New and rather exciting images from a recent European Space Agency (ESA) can now be seen at there website. They show a composite picture of our galaxy, the Milky Way and our two adjacent dwarf galaxies, the Large and Small Magellanic Clouds.  And they open this new knowledge to students, scientists and amateur observers everywhere.

These “clouds” can only be seen from South of the Equator, and sadly, despite my having spent a little over a month below the Equator, I have never been out of a city on a clear night to have the opportunity to see them myself. One of the exciting aspects of this data is that it is available now, almost immediately, to everyone.

This immediate availability of data is a revolution in science that has been happening since about 1980. Before that time an observational scientist, principal investigator (PI), would build an instrument (and if it were for space flight, fly it on a NASA satellite), take the data, and his team would write journal articles about the results.

Scientists who were not members of the team would not have general access to the data.

In 1980 a solar physics satellite called Solar Maximum Mission (SMM) had a PI who decided that he would open “his” data to anyone who wanted to use it. At the time this was quite controversial and there were many arguments for and against this policy.

I was a member of that team and the policy had tremendous positive impact on my career. Scientists who wanted to use the data needed help with the details, and I became one of the go-to people. My publication rate tripled and I was invited to many other countries to work with scientists there.

This data availability took a big step forward with the launch of the Solar and Heliospheric Observatory (SOHO) in 1995. It is a joint ESA/NASA spacecraft designed to look at the Sun and Heliosphere. I was the US project scientist for the mission.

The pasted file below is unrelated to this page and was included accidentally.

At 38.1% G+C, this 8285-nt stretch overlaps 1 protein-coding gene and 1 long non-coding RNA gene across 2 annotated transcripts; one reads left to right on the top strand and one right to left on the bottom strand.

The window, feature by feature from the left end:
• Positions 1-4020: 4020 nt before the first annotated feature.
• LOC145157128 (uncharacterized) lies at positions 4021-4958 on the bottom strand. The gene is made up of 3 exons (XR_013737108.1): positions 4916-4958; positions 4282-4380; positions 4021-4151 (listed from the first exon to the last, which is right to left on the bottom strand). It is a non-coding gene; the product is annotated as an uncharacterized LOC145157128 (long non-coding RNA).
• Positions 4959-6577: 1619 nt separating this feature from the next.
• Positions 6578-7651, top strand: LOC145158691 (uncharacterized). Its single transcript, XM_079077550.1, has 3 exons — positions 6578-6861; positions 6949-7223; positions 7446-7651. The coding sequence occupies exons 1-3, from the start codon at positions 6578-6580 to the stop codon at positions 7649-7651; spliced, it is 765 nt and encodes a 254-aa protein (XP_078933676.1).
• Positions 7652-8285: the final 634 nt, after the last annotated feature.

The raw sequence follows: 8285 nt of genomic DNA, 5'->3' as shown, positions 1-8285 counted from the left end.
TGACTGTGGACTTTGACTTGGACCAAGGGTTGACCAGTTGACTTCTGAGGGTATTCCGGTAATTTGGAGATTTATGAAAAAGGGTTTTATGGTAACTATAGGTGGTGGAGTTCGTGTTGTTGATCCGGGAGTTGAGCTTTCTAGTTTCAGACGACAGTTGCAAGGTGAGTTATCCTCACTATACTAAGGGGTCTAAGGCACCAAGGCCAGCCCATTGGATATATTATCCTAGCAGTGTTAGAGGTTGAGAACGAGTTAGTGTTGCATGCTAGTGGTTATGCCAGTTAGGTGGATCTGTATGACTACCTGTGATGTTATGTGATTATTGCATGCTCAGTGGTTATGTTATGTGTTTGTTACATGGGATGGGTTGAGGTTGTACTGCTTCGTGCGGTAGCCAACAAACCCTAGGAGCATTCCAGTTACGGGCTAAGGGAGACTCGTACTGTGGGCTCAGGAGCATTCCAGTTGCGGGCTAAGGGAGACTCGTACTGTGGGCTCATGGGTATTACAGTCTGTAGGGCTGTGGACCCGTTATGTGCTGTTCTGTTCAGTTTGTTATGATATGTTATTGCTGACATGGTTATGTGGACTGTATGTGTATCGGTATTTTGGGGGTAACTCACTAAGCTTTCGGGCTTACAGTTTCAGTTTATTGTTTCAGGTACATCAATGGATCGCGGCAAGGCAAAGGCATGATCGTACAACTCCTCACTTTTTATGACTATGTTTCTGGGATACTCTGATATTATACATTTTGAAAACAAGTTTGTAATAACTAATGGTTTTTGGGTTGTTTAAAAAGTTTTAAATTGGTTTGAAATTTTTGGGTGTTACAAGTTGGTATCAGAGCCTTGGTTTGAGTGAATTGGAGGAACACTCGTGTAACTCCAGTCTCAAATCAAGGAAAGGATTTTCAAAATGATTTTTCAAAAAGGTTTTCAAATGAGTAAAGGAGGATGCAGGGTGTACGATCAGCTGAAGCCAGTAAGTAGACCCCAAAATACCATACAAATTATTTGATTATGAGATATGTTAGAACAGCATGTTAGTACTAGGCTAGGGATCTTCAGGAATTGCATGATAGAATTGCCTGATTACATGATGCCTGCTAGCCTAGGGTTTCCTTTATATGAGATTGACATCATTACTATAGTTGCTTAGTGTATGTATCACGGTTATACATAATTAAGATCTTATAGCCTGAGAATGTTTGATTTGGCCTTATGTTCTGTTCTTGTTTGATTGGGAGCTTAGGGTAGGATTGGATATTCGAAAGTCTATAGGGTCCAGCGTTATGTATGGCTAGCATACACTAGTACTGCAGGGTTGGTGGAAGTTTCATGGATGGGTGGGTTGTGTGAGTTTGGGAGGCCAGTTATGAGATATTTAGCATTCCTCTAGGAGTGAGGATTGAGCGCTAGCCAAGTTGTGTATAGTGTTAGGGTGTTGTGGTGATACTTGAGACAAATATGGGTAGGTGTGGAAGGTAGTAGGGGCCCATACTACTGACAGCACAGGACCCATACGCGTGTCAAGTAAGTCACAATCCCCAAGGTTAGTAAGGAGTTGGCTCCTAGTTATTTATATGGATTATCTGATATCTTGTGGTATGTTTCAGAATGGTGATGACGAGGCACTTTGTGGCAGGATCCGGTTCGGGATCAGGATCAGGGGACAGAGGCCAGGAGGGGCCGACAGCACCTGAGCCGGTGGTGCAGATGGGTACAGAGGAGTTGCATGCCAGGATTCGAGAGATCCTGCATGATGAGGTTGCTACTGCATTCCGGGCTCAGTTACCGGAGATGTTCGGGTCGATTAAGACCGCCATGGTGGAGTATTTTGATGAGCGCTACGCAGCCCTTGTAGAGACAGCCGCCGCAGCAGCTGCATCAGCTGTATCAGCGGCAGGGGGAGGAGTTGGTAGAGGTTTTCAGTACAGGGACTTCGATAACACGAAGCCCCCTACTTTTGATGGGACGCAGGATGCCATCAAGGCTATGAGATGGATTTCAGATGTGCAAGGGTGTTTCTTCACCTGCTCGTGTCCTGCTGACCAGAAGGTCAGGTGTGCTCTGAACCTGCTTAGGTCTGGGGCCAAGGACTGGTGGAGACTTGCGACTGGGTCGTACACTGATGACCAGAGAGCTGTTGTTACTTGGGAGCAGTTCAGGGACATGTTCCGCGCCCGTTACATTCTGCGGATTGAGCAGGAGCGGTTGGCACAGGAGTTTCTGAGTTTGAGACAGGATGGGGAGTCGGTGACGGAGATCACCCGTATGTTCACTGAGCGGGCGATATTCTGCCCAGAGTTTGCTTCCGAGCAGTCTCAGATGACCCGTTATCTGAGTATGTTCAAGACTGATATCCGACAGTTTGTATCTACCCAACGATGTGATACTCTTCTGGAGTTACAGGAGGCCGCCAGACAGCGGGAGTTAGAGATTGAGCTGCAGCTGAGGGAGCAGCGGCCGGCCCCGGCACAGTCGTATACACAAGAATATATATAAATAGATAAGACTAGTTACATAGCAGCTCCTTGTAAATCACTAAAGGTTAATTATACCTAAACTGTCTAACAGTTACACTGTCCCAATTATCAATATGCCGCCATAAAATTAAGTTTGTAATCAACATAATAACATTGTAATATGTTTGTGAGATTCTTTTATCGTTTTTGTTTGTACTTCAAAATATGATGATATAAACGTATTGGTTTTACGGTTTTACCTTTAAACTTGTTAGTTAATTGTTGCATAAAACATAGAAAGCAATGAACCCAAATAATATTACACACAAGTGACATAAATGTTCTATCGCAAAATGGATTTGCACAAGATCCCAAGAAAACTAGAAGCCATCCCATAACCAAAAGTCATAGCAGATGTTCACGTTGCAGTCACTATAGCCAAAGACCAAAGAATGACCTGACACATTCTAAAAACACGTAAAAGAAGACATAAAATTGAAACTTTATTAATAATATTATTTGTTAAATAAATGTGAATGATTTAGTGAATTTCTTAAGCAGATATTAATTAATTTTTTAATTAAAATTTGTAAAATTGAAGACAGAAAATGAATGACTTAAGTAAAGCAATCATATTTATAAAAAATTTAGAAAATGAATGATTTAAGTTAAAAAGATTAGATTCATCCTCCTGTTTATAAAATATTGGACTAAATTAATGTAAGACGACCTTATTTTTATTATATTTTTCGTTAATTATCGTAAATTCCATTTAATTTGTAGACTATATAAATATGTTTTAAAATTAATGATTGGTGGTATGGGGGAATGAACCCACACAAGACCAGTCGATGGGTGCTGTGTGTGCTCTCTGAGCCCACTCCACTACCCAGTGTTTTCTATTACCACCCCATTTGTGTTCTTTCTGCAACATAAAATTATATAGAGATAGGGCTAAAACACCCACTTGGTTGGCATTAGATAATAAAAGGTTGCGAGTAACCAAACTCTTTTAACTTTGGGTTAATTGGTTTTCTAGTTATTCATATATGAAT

My European counterpart and I decided that we would push very hard on the PIs to make their data available to everyone as soon as possible. We were successful and as one PI said, “the Sun shines for everyone.”

One of the telescopes turned out to be very popular with the public. The telescope called LASCO was designed to look at the outer solar atmosphere, which you can see during an eclipse of the Sun (as an aside, there will be an eclipse next summer on August 21 that can be seen as close to here as western Kentucky south eastern Tennessee and South Carolina).

An exciting thing for the public is LASCO’s ability to see sungrazing comets. LASCO images were put on line for anyone to look at immediately as they came down from the spacecraft. While we scientists didn’t have time to look at each image carefully to see if we could find a comet, students from around the world did. The results have been spectacular. They found thousands of comets. If you want to see more on this search “SOHO comets” or see www.nasa.gov/image-feature/goddard/2106/esa-nasa-s-soho-sees-bright-sungrazer-comet.

This openness of data has had a very positive and exciting effect on science and discovery.

This concept of ours in science seems to be contrary to what I am seeing in civilization in general. I am seeing more and more of “mine” not “ours.” An example of this in our local community can be seen in fox hunting. Thirty years ago landowners welcomed us to hunt on their land. The land we can hunt on now is greatly reduced, to a large extent because of the “mine” mentality.